"The Trans–Pacific Partnership (TPP) is a secretive, multi–national trade agreement that threatens to extend restrictive intellectual property (IP) laws across the globe and rewrite international rules on its enforcement."
(Electronic Frontier Foundation)
"Dune, the motion picture was made in Mexico City, Mexico during the spring of 1983. Drafted by director David Lynch, Sean Young arrived on the set of Dune with her Super 8 camera in tow to shoot this documentary. Fresh off of Ridley Scott's Blade Runner, Young joined the cast of Lynch's big–budget adaptation of Frank Herbert's Dune, one of the most ambitious science fiction tales in all of pop culture. Produced by Dino De Laurentiis, Dune cost about $45 million to make and earned only about half of it back. But you'd never know Dune would become such a notorious film by watching the smiles on everyone involved."
"I first noticed subway tunnel wall animations in Boston, where the long gaps between stations on the MBTA Red Line provides a captive audience. The animation, composed of dozens of stills that simulated movement as the train zoomed by, was an ad. The message: visit Vermont and its great outdoors, which certainly must have resonated with more than a few claustrophobes riding the crowded rush hour rails.
Animated ads in subway tunnels are expensive, both to design and install, which helps explain why the Vermont ad's successor, a campaign for a movie 'coming to theatres' last February, was only removed recently – with no ready replacement. But the medium is a popular one, if only because it's relatively novel and rare. Examples from Budapest, Hong Kong, Kiev, L.A., Tokyo, and Washington, D.C. have been enthusiastically documented for upload to YouTube. And given that cash–strapped transit agencies have allowed almost every other subway surface to be colonized by ad space, including seats and whole exteriors of rolling stock, it was almost a logical next step.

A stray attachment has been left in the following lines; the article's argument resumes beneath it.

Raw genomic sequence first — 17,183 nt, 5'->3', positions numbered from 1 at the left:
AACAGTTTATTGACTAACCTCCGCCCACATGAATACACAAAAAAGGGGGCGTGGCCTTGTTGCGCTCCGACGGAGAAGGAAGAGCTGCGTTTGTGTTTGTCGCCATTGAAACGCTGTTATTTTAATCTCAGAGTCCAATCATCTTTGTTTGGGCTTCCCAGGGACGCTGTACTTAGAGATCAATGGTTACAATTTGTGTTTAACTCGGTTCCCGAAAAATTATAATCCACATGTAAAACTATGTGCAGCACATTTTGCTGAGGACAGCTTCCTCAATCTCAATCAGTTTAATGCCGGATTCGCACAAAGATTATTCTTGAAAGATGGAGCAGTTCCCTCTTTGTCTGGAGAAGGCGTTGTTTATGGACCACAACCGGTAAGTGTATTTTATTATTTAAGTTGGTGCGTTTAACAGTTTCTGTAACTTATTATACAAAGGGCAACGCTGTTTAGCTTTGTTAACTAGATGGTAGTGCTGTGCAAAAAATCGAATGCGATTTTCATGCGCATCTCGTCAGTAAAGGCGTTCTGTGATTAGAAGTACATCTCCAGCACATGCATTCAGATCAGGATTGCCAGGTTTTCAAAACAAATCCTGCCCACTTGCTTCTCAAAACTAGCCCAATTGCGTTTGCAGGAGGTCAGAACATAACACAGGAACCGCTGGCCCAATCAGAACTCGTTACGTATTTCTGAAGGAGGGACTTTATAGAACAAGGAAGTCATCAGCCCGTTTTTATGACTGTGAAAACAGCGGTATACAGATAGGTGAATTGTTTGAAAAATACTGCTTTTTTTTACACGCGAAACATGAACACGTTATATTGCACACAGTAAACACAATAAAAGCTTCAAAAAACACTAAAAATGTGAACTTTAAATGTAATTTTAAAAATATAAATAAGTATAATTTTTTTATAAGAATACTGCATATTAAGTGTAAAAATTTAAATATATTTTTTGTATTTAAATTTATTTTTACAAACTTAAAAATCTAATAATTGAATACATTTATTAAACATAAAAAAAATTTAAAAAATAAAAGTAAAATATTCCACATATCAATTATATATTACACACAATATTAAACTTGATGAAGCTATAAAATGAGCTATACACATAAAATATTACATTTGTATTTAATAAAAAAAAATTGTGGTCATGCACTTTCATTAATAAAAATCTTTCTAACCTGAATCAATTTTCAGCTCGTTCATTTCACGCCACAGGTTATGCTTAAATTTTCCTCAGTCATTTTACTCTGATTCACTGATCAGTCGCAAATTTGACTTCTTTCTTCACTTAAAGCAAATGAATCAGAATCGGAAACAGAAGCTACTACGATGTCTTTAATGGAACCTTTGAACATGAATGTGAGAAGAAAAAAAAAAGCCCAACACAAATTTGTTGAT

Much of the credit for introducing these flipbook or zoetrope–like ads goes to two independent innovators: New York astrophysics student Joshua Spodek and Winnipeg animator Bradley Caruk. Spodek's ads debuted in Atlanta in 2001; his company, Sub Media, continues to produce similar ads today. In 2006, Caruk won a Manning Innovation Award for his concept, which his partner, Rob Walker, first thought up while staring at the blank walls of Paris' Metro. The company they co–founded, SideTrack Technologies, set up its first system in Kuala Lumpur and has since opened others across the United States – and beyond, to London, Rio de Janeiro, and cities in Mexico."
(Christopher Szabla, Urbanphoto, 20 November 2010)
Fig.1 Bill Brand, "Masstransiscipe" New York subway installation.
Fig.2 New ad–places in the tunnel. // Новые рекламные площади в тунеле киевского метро. Между станциями Лукьяновская и Львовская Брама
Fig.3 "Tokyo Subway Ad ", Uploaded by ivanptse on 19 Apr 2008.
Fig.4 "Target ad, on the washington D.C subway.", Uploaded by kikyobackfromthedead on 1 Sep 2006.
"As in Gabriel Garcia Marquez's magic–realist novel One Hundred Years of Solitude, Niebla's precise setting is uncertain–somewhere in rural Latin America–and the story's narrator is El Pep, an old man being interviewed in his living room by a documentary film crew about the mysterious fog of the title and the resulting visitation by a strange flock of flying sheep. 'The character is strongly based on my grandmother,' Ramos says. 'She was a very complex person, with many frustrations in life. She was born during the Mexican Revolution, so she experienced a lack of material possessions all her life. But she was also very kind and loving with her family (well..., most of the time). She was a combination of marked strenghs and weaknesses. At the end of her life, she suffered from dementia. 'My mind is leaving me,' she used to say, distressed, when she noticed. The only moments we could communicate with her were when we asked her about her past life. Those memories were the last to vanish.'"
Fig.1 Emilio Ramos (2006). 'Niebla (Fog)', Short Film | México–Spain | 8 min. | 2d/3d digital